Wow, I just thought I’d check on how many dashboards we handle at DashThis. I knew we had a bunch, but I’m still surprised do see that we have more than 23,000 active reports!
From time to time, I check some of them to see how our clients use our reporting tool. I guess there are as many different ways to create a good dashboard as there are great web agencies out there.
One thing that stands out from the crowd though: most of our dashsboard-intensive users (clients with more than 20 dashboards and reports in their account) keep things very simple.
I could say they follow the KISS principle when creating their dashboards.
KISS stands for “Keep it simple, stupid”. Or said otherwise, the simpler the better.
Actually, beside geeky engineers, who likes complicated things? Surely not the average web agency client!
Simplicity should be a key goal when designing a dashboard or a report. In fact, that should be a guideline in almost everything you do whether it’s a website, a landing page, a campaign or a shopping cart.
Or as I have read somewhere: Don’t make me think!
Numbers are complicated for most of us humans. Flooding your clients under a truckload of numbers and statistics won’t help them see what you have done for them.
Unless that’s exactly what you want because you are tempting to hide your poor results? But that’s another subject.
So, if we get back to the basics, why do you provide a report to your client? Because it’s probably the most tangible thing they will feel about the return on the money they pay you.
Indeed, web marketing has this terrible flaw of being virtual, untouchable, and elusive. A client could pay you for years without never seeing a tangible result. That works as long as he believes there’s a return on his investment!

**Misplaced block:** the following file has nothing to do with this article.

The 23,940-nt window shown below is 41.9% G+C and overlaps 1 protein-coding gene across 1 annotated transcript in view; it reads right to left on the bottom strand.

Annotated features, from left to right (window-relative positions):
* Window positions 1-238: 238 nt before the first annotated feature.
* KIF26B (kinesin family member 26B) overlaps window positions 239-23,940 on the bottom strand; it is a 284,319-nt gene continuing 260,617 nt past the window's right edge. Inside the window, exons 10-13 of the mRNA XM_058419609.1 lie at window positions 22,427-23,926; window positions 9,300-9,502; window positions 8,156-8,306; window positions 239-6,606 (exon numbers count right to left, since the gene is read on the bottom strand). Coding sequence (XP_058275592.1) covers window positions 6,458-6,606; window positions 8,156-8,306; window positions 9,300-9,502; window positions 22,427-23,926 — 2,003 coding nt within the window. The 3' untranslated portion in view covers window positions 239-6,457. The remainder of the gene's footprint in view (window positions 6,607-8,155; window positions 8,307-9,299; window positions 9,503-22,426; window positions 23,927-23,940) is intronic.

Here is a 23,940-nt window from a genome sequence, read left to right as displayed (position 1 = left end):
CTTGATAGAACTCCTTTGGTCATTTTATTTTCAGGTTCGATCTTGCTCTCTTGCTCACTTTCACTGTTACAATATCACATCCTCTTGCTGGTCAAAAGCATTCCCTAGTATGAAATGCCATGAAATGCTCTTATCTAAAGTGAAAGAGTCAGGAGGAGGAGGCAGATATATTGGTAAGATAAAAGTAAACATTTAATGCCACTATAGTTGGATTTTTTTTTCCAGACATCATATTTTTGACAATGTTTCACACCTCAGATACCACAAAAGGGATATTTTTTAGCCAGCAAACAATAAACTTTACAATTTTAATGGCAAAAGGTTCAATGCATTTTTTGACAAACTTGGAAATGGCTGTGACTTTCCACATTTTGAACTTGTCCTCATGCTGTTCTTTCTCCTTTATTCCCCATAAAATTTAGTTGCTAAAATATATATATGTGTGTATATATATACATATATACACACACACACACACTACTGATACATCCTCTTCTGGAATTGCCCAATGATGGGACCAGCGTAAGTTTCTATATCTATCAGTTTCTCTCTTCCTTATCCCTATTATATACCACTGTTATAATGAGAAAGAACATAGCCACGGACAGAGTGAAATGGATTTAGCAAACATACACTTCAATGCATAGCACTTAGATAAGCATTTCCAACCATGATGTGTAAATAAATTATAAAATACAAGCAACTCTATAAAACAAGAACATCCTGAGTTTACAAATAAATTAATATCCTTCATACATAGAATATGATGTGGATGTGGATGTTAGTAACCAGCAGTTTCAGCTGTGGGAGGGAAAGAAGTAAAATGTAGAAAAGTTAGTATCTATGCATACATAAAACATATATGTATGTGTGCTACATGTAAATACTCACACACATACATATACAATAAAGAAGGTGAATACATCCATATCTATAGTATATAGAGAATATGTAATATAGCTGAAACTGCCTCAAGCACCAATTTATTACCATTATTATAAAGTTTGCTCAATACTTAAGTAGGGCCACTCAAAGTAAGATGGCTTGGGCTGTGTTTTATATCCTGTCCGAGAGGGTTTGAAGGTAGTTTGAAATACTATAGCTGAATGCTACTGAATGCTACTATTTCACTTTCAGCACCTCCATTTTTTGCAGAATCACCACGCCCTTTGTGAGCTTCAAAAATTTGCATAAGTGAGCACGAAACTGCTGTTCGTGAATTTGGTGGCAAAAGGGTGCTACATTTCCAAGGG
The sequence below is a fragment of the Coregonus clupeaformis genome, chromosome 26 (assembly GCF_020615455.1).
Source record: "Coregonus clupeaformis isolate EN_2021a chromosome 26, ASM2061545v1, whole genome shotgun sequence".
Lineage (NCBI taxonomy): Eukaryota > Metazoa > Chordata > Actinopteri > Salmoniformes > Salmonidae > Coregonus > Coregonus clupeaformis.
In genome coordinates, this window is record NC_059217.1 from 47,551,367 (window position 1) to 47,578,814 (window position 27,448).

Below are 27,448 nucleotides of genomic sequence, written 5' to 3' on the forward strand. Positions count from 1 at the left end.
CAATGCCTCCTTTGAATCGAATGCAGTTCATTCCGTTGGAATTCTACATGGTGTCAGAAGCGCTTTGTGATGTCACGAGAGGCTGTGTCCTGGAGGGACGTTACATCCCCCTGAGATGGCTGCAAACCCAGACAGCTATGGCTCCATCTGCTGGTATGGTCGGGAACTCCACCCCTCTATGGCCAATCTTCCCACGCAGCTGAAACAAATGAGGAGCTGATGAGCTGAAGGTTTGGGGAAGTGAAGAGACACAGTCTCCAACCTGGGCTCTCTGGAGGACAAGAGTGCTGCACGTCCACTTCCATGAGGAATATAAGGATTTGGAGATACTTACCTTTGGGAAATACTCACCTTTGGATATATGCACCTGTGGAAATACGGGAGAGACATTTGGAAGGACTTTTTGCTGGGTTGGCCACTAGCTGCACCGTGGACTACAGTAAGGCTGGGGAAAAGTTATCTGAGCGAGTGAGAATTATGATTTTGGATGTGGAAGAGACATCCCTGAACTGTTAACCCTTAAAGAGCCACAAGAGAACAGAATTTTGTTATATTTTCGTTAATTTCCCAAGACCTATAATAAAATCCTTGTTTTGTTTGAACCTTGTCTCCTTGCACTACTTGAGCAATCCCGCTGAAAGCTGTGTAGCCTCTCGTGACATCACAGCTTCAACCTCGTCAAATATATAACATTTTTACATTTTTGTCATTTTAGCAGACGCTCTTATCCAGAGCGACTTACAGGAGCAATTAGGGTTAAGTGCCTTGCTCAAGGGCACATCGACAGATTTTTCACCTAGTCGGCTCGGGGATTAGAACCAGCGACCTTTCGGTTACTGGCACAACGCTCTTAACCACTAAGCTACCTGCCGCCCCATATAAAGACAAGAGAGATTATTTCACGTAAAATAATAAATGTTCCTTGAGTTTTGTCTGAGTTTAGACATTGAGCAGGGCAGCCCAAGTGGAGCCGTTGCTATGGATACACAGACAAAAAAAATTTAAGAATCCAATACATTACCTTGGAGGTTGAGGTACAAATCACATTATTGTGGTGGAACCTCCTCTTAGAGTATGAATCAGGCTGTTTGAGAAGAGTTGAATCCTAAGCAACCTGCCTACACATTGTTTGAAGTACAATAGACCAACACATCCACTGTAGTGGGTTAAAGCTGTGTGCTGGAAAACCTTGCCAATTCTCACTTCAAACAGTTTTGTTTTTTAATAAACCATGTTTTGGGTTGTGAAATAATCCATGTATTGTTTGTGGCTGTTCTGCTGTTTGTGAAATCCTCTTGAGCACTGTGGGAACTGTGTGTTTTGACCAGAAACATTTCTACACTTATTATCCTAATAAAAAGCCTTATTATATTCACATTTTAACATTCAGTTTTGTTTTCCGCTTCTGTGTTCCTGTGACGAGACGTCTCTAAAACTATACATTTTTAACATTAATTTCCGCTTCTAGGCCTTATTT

Advertising can’t be measured. It’s all about “branding.” Not!
Actually, that reminds me advertising in the pre-Internet era. Most marketers would rely on the “branding” concept because there was no easy way to measure the return on ad spending. Those who tried things like couponing or a distinct phone number would often be surprised about how difficult the results were to get. The practice at that time was simply to leave these results in the drawer. Showing them to the client would be a bad business decision (transparency anyone?).
Fortunately, in the marvelous Internet era, most of online activity can be measured with a pretty darn good accuracy. You can’t ignore the results like in the ol’ days. That’s good for both the client and the web agency actually: You now develop a business relation based on trust and respect.
And you know what? No one hits 100% homeruns 100% of the time. You drop the ball sometimes. And that’s ok as long as you are honest with your clients.
So, long story short, give your client the true honest facts about your results. And to do so, don’t overload your client’s dashboards. Only a couple of key results will do just fine.
Or, as I like to say: if the building was on fire and you had to save only ten metrics, which ones would you pick?
In short, always think about the KISS principle. Is this KPI useful or does it muddy the waters? Read: focus on the most meaningful and relevant ones.
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